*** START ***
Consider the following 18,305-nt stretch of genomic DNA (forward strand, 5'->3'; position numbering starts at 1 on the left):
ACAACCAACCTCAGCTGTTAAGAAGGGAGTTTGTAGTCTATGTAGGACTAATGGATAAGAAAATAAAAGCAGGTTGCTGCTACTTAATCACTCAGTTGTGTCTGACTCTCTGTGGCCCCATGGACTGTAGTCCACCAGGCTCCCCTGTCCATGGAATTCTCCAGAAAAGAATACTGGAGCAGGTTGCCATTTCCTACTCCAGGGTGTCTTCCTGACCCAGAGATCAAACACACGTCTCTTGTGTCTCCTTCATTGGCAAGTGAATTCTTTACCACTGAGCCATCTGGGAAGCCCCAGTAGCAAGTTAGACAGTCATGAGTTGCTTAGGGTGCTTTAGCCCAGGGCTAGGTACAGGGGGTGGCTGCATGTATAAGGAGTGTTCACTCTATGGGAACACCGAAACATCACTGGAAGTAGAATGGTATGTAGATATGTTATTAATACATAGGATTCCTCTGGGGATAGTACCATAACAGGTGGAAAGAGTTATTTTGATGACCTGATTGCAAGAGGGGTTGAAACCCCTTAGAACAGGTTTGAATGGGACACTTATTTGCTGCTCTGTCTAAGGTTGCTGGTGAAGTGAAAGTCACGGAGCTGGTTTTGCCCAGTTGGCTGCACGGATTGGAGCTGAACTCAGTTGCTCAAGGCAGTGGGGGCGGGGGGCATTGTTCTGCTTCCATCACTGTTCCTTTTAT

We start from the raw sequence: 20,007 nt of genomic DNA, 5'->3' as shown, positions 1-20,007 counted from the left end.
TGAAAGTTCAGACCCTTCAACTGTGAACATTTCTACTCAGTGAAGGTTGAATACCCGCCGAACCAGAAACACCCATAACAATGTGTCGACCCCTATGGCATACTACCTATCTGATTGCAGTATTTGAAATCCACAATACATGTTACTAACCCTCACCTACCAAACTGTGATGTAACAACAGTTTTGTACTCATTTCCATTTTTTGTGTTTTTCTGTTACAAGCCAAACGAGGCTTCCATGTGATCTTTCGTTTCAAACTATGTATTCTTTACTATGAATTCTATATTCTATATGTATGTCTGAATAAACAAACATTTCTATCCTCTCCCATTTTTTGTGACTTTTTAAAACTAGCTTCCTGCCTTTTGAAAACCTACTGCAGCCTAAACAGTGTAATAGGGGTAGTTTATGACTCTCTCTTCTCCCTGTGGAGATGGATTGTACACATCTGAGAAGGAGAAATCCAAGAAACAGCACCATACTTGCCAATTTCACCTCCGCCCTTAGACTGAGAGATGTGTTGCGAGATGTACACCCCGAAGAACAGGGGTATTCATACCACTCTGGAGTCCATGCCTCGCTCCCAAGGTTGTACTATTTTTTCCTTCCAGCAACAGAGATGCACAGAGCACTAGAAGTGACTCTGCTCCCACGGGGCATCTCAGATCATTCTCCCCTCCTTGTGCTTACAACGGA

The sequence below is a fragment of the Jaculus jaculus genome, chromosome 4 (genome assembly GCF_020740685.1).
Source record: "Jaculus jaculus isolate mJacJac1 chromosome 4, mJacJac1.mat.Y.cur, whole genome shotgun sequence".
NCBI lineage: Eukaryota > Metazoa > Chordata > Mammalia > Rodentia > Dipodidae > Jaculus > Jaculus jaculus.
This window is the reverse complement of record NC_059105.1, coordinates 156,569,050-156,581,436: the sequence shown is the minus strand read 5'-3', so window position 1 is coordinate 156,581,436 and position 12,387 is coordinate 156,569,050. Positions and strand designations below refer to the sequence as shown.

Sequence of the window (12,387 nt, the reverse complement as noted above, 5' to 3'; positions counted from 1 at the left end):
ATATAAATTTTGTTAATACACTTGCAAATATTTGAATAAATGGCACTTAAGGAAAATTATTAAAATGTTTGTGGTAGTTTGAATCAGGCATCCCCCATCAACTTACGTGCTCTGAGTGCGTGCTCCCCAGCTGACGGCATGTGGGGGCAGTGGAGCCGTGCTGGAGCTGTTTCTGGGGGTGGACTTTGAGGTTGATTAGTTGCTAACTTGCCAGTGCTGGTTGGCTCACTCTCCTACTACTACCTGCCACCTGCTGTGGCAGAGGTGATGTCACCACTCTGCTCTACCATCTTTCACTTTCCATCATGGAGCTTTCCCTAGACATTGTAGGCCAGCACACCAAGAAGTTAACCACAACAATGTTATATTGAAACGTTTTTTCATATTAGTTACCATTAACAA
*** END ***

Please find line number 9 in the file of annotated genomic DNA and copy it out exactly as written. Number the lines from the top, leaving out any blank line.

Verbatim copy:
Sequence of the window (12,387 nt, the reverse complement as noted above, 5' to 3'; positions counted from 1 at the left end):